[Previous] | [Session 16] | [Next]
L.M. French (Illinois Wesleyan University)
On July 28, 2001, minor planet 2001 OG108 was discovered with the LONEOS telescope at Lowell Observatory. Its highly eccentric orbit takes it closer to the Sun than the Earth, and beyond the planet Uranus. Additionally, its orbit is inclined ~80 degrees with respect to the ecliptic. Fewer than 20 minor planets with similar orbits are known; the group is called Damocloids, after the first such object discovered, 5333 Damocles. Because of the similarity of the orbits of these objects to those of Comet Halley and other comets thought to have come from the Oort Cloud, it has been widely speculated that the Damocloids may be extinct Oort cloud comets.
In October, 2001, 2001 OG108 was observed on two nights with the 1.1 m (42-inch) telescope of Lowell Observatory. In February 2002, the object developed a small coma, and its designation was changed to C/LONEOS 2001 OG108 (IAU Circular 7814.) Our October data show: 1) image profiles consistent with those of background stars, implying no detectable cometary activity in October, and 2) BVRI colors consistent with those of inert comet nuclei and the D-class of asteroids common in the Trojan clouds.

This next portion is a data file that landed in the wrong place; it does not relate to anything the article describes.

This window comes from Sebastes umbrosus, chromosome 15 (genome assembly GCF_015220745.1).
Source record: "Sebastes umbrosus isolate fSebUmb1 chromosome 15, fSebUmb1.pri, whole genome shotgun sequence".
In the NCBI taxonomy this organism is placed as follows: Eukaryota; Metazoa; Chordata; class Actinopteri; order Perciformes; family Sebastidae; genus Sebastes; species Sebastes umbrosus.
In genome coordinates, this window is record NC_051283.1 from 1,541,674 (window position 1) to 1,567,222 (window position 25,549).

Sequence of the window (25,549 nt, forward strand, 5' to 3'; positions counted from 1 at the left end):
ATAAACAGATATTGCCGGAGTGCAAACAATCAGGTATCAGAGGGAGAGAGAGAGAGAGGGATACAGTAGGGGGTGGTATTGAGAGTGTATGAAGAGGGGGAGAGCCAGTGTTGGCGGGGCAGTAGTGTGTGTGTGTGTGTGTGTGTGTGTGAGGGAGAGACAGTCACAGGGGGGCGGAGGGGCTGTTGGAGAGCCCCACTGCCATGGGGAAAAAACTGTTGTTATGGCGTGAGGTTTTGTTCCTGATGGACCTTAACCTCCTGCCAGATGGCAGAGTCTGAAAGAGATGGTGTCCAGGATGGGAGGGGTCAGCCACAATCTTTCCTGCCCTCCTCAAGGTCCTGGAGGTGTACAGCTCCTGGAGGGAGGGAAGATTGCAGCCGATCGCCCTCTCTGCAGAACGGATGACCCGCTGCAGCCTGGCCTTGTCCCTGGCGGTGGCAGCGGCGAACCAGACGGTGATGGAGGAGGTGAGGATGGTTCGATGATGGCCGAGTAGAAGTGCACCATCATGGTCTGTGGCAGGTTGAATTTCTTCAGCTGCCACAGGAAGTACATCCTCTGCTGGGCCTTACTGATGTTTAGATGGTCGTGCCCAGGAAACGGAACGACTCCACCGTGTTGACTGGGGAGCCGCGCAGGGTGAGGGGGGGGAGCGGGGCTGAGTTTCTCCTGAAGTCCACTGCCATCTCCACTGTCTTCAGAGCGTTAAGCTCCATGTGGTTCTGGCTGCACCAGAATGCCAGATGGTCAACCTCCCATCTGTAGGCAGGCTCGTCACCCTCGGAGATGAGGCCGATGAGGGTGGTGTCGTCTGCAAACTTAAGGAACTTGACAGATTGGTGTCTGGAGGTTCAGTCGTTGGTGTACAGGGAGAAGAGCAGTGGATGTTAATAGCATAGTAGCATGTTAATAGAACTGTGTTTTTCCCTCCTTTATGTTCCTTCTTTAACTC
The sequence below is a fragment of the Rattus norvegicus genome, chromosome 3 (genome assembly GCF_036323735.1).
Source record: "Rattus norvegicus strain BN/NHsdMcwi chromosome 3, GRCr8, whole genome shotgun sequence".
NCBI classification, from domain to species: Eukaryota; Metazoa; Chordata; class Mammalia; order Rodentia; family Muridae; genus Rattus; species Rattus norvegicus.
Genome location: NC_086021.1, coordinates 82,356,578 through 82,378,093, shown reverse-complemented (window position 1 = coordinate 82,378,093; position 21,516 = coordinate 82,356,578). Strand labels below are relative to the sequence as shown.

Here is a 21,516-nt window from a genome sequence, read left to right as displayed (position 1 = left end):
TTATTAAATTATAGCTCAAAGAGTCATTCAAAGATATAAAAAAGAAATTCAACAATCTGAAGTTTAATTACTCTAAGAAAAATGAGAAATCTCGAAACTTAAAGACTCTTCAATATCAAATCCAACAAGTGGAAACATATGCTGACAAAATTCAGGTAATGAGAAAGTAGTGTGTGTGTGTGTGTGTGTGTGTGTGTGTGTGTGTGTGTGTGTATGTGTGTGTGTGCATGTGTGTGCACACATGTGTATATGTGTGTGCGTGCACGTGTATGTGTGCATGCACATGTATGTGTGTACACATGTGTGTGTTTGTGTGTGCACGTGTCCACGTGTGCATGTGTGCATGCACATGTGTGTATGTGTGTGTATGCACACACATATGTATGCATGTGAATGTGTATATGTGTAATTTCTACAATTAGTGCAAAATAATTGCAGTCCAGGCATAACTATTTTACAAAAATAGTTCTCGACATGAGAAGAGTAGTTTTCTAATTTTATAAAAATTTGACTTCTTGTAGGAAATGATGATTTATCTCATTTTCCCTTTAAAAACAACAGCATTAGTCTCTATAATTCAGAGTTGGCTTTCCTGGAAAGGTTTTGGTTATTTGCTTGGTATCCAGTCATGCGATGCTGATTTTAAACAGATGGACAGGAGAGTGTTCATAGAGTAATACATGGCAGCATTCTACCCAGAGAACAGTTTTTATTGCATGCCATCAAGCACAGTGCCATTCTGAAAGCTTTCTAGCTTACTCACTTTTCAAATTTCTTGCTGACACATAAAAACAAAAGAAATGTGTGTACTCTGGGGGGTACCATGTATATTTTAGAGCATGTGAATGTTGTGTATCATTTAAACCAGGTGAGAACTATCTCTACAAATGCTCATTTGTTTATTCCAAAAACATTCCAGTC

Support from the Provost of Illinois Wesleyan University and the Wheelock College Faculty Research and Development Fund is gratefully acknowledged.
If the author provided an email address or URL for general inquiries,
it is as follows:
Bulletin of the American Astronomical Society, 34, #3< br> © 2002. The American Astronomical Soceity.